The 22-year-old made his first Scotland appearance at BT Murrayfield and crowned it with the opening try of the match, showing neat footwork to defeat the Wallabies defence in the process. He made a try-saving cover move later in the first half and did not look out of place around more established internationalists. Nevertheless, Scotland ended up on the wrong end of a tight scoreline, losing 16-15 to their southern hemisphere visitors.
Capped in the summer when Scotland lost another match narrowly, the final test of a three-match series against Argentina, Smith is one of a crop of young Glasgow Warriors players trying to push past the established guard. With regular No 15 Stuart Hogg ruled out of this match due to club commitments with Exeter Chiefs and the Australia clash falling outside of the international window, Smith knew for some time that this match could be momentous for him. Looking back on it, however, he knows victory slipped away from the Scots.
“It does kind of feel like that [one that got away],” said Smith. “It's a tough one to take. It just shows we can be up there with the best of them. We were never really out of that game. It felt like we were always in a position to win. The result didn't go our way but there's a lot we can take from that game that we can be proud of. We knew we were going to have to win that game a couple of times because of the way Australia have been going the last few years, but we gave ourselves a chance to win and unfortunately it didn't go our way. But we know we definitely could have won it."
This match will be remembered for Blair Kinghorn’s agonising penalty miss as the clock struck 80 minutes. He was some 40 yards out so it was far from a gimme but most top international kickers would land it. Smith leapt to the defence of the stand-off. “He's comes in for quite a lot of stick,” said Smith. “It's unfair at times, he's a strong guy, very grounded and he's great to have around the environment. He's a skilful player and one of the best in the business. I think he'll be alright, but obviously it's difficult for him. Nine times of ten Blair gets that. We know we back him, it’s just unlucky.”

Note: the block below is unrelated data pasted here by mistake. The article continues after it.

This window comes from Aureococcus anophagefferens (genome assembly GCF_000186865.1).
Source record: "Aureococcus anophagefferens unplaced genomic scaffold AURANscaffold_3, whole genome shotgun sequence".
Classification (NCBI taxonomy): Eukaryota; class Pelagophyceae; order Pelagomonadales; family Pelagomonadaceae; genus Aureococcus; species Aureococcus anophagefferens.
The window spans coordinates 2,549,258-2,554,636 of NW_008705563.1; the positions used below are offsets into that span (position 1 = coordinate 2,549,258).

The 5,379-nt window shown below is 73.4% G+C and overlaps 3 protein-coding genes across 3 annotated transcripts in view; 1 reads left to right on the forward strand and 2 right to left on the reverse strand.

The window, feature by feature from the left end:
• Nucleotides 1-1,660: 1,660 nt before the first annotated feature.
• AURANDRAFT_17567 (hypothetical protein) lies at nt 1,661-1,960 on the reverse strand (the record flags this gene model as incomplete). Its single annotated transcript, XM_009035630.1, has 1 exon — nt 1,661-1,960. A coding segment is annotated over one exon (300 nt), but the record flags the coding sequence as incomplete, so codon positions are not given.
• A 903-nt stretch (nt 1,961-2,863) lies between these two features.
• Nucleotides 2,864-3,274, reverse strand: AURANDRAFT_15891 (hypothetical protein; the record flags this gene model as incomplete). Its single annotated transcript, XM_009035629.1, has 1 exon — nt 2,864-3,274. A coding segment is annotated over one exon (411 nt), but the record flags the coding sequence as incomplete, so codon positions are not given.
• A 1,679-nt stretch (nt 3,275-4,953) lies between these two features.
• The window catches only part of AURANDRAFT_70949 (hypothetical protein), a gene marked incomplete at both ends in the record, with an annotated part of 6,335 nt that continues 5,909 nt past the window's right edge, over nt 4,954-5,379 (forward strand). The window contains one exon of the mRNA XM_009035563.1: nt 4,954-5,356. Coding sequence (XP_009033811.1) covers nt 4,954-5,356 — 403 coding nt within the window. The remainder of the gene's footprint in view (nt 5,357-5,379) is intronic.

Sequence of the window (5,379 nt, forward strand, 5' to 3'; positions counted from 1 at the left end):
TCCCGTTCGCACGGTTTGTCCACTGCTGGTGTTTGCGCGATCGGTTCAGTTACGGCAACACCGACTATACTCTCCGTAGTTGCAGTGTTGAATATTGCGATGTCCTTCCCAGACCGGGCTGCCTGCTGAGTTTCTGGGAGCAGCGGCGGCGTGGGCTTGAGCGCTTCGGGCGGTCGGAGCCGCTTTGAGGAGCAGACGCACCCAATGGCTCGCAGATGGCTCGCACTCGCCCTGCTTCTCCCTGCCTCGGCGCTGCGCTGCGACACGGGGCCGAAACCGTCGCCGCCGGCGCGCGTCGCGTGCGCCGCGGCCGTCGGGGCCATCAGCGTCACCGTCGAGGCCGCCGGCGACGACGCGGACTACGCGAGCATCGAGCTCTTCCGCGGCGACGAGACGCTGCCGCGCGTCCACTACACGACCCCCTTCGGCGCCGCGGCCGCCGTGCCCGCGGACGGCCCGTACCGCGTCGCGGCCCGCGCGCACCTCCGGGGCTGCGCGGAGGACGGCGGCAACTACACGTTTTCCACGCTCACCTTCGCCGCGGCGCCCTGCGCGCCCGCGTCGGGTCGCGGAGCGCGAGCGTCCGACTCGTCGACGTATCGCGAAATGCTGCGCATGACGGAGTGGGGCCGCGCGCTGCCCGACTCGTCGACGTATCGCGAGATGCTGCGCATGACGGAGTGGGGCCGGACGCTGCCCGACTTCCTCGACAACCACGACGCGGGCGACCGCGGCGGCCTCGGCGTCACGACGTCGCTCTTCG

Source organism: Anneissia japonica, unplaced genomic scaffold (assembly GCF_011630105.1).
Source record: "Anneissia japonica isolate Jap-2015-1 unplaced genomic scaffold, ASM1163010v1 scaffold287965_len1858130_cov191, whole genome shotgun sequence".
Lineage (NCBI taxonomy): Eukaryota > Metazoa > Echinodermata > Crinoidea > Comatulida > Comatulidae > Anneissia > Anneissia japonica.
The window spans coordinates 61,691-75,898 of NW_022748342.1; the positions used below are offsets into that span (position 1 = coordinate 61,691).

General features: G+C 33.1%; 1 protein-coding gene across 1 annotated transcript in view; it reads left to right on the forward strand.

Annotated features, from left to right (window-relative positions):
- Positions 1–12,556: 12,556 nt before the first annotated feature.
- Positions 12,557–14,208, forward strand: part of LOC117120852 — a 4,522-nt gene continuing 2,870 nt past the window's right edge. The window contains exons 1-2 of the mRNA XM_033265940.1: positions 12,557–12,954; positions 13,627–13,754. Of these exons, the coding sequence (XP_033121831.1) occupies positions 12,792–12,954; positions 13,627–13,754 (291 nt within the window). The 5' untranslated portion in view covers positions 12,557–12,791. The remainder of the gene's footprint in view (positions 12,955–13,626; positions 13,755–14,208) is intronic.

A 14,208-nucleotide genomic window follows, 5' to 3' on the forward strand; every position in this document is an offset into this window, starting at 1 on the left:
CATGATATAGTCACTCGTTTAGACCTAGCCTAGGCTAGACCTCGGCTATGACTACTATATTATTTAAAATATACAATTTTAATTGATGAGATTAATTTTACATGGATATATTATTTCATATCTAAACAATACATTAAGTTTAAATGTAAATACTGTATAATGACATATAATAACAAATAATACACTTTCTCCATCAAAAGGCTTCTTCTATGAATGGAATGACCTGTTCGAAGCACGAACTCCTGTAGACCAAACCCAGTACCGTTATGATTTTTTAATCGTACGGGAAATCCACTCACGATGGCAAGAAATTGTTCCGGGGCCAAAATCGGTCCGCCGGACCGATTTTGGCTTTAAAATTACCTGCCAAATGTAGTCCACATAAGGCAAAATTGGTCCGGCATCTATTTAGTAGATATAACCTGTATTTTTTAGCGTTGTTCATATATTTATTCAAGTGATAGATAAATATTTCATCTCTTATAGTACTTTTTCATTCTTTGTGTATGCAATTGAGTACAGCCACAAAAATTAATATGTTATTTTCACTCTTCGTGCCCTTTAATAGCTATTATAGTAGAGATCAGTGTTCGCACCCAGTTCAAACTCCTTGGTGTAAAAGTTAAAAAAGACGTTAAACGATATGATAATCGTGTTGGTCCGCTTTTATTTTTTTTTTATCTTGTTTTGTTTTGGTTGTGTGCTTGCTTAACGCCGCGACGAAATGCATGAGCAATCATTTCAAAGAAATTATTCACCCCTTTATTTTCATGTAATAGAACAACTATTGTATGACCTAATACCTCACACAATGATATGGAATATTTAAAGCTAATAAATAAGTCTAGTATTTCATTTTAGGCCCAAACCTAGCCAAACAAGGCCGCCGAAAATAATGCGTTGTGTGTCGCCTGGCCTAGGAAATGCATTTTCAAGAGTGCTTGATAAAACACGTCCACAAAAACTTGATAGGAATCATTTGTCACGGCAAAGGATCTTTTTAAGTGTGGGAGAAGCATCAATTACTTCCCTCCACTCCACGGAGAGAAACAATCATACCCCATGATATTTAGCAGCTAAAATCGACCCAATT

Kinghorn, like Smith, did contribute significantly with a fine try of his own (Smith graciously admitted Kinghorn’s was better than his). Perhaps he is being a tad unfair on himself. Smith showed class beyond his experience to finish off a fine pass from the stand-off. “The space kind of opened up in front of me and I didn't know what to do with myself,” laughed Smith when asked to recall the moment. “I thought, 'if I don't score here, someone is going to kill me!’ That was what literally was going through my head, but I got there in the end.”
Both he and Kinghorn could be out of the starting XV against Fiji this weekend, though, as the Gallagher Premiership-based players join up with the squad. Gloucester’s Adam Hastings is vying for the No 10 shirt with Kinghorn and with Hogg back in the fold, Smith knows he is likely to play second fiddle.
"It's a mixture of both,” Smith answered when asked if you support or compete with a direct opponent for the shirt. “You're always fighting for your position, whether it be here or Glasgow or anywhere. Obviously Hoggy is one of the best in the world at the moment and has been for many years. He's very experienced. I wouldn't say there's any bad blood there, I would say it is healthy competition. I'll do the best I can.”
Smith has certainly done enough to be back on the pitch at Murrayfield at some point in the three November matches. He has history with HQ, winning the schools cup in 2017 with Strathallan against Glenalmond. His family were denied the chance to watch him in Argentina but they were all in Edinburgh cheering him on.
"Playing at Murrayfield is something that I've always wanted to do and especially with that kind of crowd,” said Smith. “It's something that I have never experienced before. It definitely makes a difference, it definitely makes it more special, to have your family here. It's not the real debut but it's definitely pretty cool. They [the family] were all here to watch. They've been planning on coming for a while. My sister was here, all of her mates, my uncle and auntie came up from England as well so there was a fair group of us, which was good.”
There was one slight personal disappointment for Smith in that he did not come up against his role model in Quade Cooper, who is not in Australia’s current squad. "I watched a lot of Quade Cooper when I was a kid and I kind of had it in the back of my head that he would be playing,” Smith added. “He's someone I've always looked up to, the footwork aspect of things. But there are loads of guys that I try to take things from their game and add it to mine. Like Hoggy, he's got a good kicking game, he's rapid, good passing. There's plenty of guys I can take advice from.”